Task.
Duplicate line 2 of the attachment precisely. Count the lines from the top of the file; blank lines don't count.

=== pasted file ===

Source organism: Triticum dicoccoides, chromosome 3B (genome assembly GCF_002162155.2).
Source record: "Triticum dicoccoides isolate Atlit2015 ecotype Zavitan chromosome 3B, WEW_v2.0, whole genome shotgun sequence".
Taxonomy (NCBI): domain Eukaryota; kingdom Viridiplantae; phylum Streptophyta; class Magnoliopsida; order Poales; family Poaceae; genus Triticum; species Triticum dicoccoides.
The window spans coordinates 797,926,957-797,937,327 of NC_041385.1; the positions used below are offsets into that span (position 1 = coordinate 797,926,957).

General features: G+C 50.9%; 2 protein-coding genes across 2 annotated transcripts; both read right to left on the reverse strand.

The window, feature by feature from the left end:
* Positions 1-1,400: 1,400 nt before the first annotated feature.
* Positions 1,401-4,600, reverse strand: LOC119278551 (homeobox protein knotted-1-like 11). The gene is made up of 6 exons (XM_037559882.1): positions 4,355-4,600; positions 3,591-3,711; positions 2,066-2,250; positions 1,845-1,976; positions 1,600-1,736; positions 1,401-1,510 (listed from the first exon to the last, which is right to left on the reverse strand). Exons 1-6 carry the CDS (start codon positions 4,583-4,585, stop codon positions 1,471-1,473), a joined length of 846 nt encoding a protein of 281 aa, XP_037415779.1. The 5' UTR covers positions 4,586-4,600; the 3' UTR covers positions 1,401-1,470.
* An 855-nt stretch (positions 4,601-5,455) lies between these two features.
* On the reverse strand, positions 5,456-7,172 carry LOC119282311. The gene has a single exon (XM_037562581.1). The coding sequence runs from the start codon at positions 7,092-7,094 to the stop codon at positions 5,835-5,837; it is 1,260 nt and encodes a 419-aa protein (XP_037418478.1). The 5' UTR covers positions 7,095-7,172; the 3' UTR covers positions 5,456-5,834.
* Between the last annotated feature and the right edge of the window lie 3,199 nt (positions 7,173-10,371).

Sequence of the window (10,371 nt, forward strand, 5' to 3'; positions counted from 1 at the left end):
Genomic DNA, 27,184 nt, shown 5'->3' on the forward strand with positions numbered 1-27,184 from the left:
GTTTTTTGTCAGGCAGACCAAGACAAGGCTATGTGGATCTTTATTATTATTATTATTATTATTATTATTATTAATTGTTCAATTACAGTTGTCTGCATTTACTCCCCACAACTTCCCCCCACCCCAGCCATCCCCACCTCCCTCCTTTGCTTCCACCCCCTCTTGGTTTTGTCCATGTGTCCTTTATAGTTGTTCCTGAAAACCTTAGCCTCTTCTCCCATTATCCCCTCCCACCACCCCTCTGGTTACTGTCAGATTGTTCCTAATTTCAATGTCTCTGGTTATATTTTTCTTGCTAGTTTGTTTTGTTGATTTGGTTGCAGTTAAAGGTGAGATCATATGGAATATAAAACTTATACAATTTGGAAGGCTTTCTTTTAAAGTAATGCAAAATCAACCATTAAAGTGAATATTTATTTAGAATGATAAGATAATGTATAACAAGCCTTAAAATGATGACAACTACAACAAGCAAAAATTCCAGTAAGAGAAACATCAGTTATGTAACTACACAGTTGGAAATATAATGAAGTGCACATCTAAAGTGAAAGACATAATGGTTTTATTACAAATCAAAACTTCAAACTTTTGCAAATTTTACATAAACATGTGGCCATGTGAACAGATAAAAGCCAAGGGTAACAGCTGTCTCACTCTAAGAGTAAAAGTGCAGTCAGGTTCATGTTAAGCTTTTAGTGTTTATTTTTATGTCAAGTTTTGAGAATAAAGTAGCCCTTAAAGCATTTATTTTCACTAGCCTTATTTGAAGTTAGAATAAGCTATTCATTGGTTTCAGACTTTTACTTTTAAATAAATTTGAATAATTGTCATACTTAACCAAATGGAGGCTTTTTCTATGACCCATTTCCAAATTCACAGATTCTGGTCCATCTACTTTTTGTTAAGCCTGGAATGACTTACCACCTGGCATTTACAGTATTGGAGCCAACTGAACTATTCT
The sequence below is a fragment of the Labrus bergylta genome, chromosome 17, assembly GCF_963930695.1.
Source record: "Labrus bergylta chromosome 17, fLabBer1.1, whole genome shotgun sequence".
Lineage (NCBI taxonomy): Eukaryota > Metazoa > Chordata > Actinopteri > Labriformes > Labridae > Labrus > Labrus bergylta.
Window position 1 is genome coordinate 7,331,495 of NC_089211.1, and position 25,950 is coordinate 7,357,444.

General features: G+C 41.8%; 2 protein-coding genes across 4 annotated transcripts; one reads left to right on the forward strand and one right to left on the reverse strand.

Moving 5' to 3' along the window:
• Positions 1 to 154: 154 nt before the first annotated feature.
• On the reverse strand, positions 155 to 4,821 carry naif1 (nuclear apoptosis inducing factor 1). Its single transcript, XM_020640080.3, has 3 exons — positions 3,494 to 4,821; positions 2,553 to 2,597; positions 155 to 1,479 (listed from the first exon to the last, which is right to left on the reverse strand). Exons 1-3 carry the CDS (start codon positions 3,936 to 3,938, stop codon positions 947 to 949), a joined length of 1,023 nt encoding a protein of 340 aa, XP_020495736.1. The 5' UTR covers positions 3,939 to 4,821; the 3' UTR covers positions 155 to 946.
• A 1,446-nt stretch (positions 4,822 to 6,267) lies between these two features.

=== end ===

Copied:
Source record: "Triticum dicoccoides isolate Atlit2015 ecotype Zavitan chromosome 3B, WEW_v2.0, whole genome shotgun sequence".